As a grade school boy who lived in a town on the Mississippi where Twain once lived, I and others studied Twain’s writings including Huckleberry Finn. I thought I had a copy of the book. However, right now I can’t locate it. However I do have my One Volume Edition of ‘ The Complete Short Stories and Famous Essays of MARK TWAIN’. It has over 1000 pages about Twain with his stories. Copywrites are from late 1880s to early 1900s. The one not in the Book is about ‘Huckleberry Finn’. Twain was a remarkable and prolific teller of stories and about world places and conditions.


11 posted on 01/07/2011 9:40:09 PM PST by noinfringers2
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To: Artemis Webb

I’ve read it and enjoyed it. I occasionally like to read something in that old style of writing in which the author took the time to say what he intended instead of pushing on to the next explosion.


12 posted on 01/07/2011 9:42:10 PM PST by tickmeister (tickmeister)
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To: SonOfDarkSkies

As a grade school boy who lived in a town on the Mississippi where Twain once lived, I and others studied Twain’s writings including Huckleberry Finn. I thought I had a copy of the book. However, right now I can’t locate it. However I do have my One Volume Edition of ‘ The Complete Short Stories and Famous Essays of MARK TWAIN’. It has over 1000 pages about Twain with his stories. Copywrites are from late 1880s to early 1900s. The one not in the Book is about ‘Huckleberry Finn’. Twain was a remarkable and prolific teller of stories and about world places and conditions.


13 posted on 01/07/2011 9:42:48 PM PST by noinfringers2
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To: SunkenCiv
...but also believed that William Shakespeare didn't write the works of William Shakespeare.

It's a fine point I make, but it's a point nonetheless: "William Shakespeare" wrote the plays of William Shakespeare.

But Twain had doubts about who precisely this "William Shakespeare" was.

As do many scholars.

14 posted on 01/07/2011 9:46:06 PM PST by Flycatcher (God speaks to us, through the supernal lightness of birds, in a special type of poetry.)
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To: Prokopton
Moby Dick is unreadable

That is like saying the U.S. Constitution is hard to understand.

15 posted on 01/07/2011 10:01:29 PM PST by oyez (The difference in genius and stupidity is that genius has limits.)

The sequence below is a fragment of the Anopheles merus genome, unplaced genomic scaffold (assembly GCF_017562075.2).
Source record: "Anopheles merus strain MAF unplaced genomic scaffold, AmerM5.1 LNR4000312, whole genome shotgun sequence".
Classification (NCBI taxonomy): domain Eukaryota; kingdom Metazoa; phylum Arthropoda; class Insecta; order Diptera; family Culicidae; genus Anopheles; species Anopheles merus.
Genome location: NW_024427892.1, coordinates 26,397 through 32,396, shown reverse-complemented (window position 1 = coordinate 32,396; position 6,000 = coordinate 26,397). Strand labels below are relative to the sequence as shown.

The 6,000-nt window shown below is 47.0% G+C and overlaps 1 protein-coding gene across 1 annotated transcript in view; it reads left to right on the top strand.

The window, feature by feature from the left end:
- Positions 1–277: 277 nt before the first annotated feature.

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To: Artemis Webb

I’ll admit I never could get through Moby Dick. And I really loved to read in my youth. Just plain painful. I never finished the comic book version either and hate the movie with Gregory Peck. Never watched all of it either.


16 posted on 01/07/2011 10:27:32 PM PST by packrat35 (America is rapidly becoming a police state that East Germany could be proud of!)
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To: Artemis Webb

“Moby Dick is unreadable.”

Preach it, brother.


17 posted on 01/07/2011 10:36:34 PM PST by Blue Ink
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To: noinfringers2
Well maybe you can help me. Clemens wrote about my ggggranduncle, Dr. Humphrey Peake, played some tricks on him. Then it was stated that Clemens used him as Dr. Wheelwright in some other book, The Mysterious Stranger in Hannibal".

I can seem to find that book or story, any clues?,

I have read many of the Twain/Clemens writing and books written about him, in my library. Just got the 100 yr. BIO Vol 1 for Christmas.

Visited Hannibal several years ago, great place.

18 posted on 01/07/2011 10:38:09 PM PST by annieokie
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To: Mariner
To suggest Mark Twain never worked a day in his life is ludicrous.

Well, Hemmingway considered himself a writer, and at the time was probably thinking of Twain as a newspaper columnist. (Bob Roach's Plan For Circumventing A Democrat) Columnist/communist- they kinda sound alike, I guess, but he also tried his hand as a publisher. So right there are two occupations which might get him on the shit-list of some literary-minded guys.

19 posted on 01/07/2011 10:40:55 PM PST by Seven plus One
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To: SunkenCiv

“never worked a day in his life”

Read “Life on the Mississippi. He didn’t just work on boats, he was a riverboat pilot (hence the pen name Mark Twain). “Life...” tells in detail how you become a riverboat pilot, which takes years of practice to get good at. And requires brains and an incredible memory. And it’s really hard — four hours on, four hours off.

Twain could be unpleasant, especially after the deaths of two of his daughters, but he was no slacker.


20 posted on 01/07/2011 10:44:14 PM PST by Blue Ink